Get Certified! 

Being able to put a certificate on your resume communicates you know your stuff. We’ve talked to many baristas who walked into a cafe and were hired on the spot because they were certified. There’s not one industry standard certification, but there are a few respected ones. If you’re looking for an affordable and convenient way to get barista certified online, look no further than Online Barista Training.  Upon completion of our training program, all graduates are rewarded with a certification. It would be arrogant to call it the college degree of coffee shop jobs, but think about it . Would you rather hire someone with nothing on their resume or something that says, “I take coffee so seriously that I took an entire course on it, and I have something to contribute”. Trust us, you’ll stand out. 

Where to find barista jobs

If you live near a city, chances are you can land a barista job next week if you wanted. Outside of cities, you may have a slightly harder time, but coffee exists in some capacity almost everywhere. Here are some of the most common places to look:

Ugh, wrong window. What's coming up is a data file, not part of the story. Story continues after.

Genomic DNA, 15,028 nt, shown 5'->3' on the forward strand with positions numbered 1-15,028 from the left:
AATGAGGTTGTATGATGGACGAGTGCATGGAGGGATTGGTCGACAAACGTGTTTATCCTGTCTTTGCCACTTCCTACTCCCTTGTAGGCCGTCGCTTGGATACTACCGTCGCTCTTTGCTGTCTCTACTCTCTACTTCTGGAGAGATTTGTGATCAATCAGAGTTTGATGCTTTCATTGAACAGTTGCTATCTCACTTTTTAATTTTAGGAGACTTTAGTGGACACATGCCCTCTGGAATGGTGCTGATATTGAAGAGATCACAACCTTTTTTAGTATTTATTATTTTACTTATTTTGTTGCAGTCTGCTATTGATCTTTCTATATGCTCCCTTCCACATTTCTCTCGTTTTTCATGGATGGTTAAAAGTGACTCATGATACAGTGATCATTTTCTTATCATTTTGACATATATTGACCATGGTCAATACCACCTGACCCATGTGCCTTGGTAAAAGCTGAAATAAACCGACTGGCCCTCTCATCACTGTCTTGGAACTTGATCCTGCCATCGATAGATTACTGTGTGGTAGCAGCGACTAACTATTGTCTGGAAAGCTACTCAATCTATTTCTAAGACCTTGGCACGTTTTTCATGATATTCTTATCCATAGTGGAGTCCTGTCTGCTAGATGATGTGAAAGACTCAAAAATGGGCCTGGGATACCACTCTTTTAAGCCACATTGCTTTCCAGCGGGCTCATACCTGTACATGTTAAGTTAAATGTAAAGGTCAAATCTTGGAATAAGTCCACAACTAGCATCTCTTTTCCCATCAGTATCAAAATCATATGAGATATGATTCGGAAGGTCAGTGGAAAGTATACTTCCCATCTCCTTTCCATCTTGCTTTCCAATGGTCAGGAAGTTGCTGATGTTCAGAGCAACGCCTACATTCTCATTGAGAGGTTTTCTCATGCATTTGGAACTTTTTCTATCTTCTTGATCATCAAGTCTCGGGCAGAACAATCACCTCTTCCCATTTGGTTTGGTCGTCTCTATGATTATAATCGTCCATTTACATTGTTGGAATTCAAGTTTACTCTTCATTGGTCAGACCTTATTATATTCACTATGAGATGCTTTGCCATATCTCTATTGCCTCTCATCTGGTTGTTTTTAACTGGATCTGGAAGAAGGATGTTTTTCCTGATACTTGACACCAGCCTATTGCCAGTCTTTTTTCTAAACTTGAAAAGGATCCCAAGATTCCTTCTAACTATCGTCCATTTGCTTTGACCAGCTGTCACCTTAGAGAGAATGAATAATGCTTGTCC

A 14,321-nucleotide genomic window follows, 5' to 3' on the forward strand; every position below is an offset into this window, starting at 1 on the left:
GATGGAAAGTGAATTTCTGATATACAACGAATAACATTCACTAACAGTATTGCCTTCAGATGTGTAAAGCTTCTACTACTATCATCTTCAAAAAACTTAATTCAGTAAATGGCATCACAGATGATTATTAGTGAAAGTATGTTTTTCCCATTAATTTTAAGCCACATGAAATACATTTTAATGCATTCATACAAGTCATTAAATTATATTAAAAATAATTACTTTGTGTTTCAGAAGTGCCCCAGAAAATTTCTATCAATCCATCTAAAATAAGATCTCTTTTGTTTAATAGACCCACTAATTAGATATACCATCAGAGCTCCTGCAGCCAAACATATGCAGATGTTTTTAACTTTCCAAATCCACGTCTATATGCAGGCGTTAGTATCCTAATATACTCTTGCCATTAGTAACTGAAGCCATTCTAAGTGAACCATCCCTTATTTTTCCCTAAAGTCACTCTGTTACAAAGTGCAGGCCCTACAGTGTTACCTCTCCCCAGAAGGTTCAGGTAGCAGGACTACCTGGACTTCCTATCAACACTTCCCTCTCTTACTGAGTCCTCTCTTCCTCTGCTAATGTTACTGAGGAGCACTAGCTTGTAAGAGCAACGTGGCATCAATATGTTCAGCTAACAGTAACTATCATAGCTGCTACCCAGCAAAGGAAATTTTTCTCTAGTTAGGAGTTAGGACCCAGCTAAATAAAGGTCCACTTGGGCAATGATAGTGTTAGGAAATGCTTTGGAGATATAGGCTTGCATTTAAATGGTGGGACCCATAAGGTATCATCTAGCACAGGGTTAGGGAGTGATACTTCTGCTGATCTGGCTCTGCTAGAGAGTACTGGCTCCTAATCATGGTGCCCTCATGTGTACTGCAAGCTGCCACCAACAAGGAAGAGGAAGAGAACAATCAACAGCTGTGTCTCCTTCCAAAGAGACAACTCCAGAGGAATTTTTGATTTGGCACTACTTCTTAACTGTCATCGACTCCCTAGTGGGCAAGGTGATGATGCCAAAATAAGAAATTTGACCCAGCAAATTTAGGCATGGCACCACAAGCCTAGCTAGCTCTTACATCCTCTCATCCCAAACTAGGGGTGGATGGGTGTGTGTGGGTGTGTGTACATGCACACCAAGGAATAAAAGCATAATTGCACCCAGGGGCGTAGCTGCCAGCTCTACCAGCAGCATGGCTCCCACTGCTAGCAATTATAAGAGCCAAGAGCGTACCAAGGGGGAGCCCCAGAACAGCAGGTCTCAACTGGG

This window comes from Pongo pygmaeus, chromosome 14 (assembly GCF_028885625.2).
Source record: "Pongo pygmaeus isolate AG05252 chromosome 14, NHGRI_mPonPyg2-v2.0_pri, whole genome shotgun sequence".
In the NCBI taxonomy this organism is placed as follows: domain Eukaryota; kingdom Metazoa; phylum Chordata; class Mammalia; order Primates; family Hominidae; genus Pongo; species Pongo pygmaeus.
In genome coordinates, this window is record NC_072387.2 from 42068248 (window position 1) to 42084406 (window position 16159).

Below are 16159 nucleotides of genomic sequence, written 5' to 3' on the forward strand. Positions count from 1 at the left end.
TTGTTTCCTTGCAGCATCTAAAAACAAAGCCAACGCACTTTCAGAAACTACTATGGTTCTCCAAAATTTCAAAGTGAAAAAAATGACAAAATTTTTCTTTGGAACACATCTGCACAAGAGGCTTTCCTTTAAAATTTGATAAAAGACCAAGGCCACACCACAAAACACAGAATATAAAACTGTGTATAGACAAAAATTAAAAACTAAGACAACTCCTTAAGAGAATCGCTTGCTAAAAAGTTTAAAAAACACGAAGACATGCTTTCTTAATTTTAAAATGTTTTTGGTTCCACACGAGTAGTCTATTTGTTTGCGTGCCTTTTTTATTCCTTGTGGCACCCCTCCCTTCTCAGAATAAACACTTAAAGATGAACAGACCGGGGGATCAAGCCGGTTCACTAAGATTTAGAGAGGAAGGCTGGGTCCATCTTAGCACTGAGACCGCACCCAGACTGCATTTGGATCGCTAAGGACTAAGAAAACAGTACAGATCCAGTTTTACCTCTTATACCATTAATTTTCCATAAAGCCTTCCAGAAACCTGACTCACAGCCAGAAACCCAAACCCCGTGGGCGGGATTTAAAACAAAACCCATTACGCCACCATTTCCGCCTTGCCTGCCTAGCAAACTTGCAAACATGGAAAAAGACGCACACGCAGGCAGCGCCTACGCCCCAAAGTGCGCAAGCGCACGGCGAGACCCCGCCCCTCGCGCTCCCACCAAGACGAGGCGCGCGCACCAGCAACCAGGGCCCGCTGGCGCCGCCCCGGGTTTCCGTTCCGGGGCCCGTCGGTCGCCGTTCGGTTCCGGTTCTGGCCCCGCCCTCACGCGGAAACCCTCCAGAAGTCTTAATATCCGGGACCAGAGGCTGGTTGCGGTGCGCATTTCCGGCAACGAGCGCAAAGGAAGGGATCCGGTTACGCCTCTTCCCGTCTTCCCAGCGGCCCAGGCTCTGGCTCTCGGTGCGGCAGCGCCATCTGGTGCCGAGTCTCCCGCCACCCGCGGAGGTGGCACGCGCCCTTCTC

Poached – A job board created specifically for service industry positions. If Poached is popular in your area, you will find a wealth of opportunities and responsive employers.

Indeed – Lacking Poached, Indeed is the default job board these days. You shouldn’t have too much of a problem finding open barista positions here. 

Craigslist – If all else fails, there is the ever dependable Craigslist. Moderation has improved a lot since its early days, but it’s still wise to exercise a bit of caution with listings here (not that fraudulent listings can never crop up on other job boards). Still, you’ll find plenty of good barista jobs here. 

Barista Demystified

We hope you walk away from this article with a better understanding of what a barista is and does. At the very least, we want to dispel the negative myths that surround baristas. Those who think baristas are unskilled or directionless or don’t deserve respect are all wrong. Being a barista is a challenging but rewarding profession. Maybe you’ve even gained some confidence about entering the coffee industry by reading this article. It’s a great place with lots of interesting people. Welcome.